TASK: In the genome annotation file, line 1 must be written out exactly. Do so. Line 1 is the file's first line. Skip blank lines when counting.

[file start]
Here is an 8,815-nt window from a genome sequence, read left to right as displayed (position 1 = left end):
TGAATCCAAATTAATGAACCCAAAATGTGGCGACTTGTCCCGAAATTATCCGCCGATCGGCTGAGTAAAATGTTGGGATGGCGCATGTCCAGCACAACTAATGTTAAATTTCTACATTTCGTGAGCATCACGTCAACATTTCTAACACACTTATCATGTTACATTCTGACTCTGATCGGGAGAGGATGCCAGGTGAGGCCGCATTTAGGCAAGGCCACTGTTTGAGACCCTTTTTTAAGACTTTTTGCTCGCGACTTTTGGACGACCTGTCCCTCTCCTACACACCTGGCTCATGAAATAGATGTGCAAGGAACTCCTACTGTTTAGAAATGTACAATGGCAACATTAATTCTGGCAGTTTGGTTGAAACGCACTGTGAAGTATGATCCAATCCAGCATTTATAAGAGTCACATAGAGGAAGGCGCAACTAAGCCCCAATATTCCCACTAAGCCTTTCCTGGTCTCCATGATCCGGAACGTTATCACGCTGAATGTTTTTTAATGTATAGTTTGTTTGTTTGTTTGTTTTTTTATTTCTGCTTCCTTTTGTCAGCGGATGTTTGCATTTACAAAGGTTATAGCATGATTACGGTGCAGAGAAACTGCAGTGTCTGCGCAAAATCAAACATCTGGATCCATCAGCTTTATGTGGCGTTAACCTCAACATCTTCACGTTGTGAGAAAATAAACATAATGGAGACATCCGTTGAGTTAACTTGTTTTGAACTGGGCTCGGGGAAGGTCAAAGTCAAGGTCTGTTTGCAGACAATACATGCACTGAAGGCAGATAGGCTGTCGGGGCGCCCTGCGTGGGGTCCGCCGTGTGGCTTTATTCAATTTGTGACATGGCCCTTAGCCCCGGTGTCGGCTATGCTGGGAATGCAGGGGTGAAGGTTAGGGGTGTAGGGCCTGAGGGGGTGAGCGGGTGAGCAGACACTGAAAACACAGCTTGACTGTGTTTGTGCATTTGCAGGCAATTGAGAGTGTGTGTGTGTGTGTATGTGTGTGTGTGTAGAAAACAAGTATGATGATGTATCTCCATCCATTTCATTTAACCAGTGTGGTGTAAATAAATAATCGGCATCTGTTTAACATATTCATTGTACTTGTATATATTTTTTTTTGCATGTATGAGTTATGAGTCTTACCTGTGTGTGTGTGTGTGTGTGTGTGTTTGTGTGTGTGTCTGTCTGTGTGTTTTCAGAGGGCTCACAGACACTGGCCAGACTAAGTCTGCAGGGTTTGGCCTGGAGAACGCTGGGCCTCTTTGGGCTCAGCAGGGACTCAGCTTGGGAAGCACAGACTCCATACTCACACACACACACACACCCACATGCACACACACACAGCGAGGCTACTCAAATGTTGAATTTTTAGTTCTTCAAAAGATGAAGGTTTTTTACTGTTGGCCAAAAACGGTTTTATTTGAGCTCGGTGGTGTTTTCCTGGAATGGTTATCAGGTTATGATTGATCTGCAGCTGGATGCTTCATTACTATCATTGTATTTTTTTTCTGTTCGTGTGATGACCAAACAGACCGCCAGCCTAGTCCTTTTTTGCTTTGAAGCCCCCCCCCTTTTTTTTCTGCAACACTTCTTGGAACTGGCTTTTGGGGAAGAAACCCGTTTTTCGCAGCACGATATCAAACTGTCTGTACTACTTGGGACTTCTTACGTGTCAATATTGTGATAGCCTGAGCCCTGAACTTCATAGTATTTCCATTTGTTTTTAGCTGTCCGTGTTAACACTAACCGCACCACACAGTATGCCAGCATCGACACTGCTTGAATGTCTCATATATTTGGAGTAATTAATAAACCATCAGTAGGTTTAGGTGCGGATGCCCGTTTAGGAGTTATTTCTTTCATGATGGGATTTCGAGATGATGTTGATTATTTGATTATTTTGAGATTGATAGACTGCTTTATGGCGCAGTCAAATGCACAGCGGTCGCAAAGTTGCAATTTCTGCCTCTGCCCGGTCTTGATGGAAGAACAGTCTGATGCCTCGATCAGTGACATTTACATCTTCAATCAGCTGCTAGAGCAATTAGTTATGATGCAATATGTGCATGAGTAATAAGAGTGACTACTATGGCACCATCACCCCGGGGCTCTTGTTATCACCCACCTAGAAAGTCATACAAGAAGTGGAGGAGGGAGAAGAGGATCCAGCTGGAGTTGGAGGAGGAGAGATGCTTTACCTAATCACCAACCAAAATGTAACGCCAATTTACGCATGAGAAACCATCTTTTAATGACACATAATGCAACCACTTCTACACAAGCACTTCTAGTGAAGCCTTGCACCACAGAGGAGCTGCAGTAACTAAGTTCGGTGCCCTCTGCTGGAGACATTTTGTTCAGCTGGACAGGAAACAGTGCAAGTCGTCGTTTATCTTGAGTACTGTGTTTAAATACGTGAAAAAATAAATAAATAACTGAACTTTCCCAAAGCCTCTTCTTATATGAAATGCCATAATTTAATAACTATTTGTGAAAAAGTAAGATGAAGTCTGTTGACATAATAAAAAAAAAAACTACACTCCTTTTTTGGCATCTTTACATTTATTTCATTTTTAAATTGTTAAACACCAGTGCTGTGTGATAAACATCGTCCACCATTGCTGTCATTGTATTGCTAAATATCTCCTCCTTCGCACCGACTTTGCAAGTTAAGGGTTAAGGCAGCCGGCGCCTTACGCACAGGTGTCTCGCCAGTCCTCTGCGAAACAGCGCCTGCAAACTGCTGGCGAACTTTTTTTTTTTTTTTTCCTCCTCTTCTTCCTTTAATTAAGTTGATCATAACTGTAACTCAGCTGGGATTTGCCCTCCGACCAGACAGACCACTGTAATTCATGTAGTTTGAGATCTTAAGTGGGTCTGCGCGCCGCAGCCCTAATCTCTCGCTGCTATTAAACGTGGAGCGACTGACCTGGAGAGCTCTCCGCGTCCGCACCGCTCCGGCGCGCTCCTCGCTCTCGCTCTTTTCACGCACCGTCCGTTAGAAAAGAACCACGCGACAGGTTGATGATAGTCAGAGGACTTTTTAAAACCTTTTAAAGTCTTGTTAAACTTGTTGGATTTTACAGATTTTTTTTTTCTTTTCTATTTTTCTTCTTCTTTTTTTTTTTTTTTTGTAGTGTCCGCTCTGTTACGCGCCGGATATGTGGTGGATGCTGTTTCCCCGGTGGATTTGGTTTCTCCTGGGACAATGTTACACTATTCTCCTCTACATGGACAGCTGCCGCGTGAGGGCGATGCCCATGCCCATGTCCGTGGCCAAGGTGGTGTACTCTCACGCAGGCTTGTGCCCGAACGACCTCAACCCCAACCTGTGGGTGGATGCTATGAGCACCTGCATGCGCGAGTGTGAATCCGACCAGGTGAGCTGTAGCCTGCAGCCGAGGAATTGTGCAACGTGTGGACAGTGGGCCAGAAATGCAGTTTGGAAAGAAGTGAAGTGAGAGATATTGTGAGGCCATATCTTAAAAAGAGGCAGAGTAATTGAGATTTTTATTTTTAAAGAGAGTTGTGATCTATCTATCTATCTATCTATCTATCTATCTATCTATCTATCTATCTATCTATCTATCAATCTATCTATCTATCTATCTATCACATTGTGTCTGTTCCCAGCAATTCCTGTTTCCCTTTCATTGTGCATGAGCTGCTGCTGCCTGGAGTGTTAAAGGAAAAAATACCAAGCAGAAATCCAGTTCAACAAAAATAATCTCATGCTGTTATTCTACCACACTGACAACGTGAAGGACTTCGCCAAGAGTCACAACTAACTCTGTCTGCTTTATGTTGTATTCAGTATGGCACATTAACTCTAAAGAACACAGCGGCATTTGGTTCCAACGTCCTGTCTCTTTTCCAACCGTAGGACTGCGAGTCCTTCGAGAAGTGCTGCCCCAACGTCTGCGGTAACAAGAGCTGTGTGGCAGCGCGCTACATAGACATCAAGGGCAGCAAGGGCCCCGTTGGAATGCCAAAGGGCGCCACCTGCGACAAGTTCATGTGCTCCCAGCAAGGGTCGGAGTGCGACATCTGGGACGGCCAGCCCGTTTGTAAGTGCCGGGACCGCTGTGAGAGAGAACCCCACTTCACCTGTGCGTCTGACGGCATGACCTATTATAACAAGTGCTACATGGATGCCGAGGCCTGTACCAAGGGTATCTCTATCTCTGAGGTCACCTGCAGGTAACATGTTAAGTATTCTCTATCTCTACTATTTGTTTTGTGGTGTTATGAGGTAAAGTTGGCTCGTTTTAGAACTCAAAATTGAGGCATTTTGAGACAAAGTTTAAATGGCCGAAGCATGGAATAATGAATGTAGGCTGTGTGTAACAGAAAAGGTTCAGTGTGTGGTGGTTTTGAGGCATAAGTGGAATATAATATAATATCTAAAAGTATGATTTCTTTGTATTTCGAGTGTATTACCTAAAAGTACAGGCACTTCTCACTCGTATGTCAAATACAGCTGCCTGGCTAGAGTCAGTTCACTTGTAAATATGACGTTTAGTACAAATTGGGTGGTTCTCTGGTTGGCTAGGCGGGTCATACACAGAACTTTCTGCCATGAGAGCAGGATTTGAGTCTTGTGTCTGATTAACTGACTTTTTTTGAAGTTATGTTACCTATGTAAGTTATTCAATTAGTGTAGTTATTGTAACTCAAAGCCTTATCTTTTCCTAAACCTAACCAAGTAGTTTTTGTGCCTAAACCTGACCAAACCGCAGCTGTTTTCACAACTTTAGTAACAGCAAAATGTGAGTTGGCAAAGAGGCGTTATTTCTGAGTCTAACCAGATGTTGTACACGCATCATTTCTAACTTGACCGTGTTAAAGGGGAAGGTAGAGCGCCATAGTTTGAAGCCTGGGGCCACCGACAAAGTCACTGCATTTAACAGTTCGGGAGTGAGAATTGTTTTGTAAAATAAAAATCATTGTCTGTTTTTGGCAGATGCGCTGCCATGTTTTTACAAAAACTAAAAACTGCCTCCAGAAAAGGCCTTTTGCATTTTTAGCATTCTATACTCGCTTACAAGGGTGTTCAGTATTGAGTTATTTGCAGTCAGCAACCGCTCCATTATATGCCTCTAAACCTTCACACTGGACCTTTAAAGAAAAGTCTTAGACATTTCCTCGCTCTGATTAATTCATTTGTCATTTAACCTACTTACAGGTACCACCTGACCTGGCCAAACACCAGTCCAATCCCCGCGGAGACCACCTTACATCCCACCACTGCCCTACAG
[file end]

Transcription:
Here is an 8,815-nt window from a genome sequence, read left to right as displayed (position 1 = left end):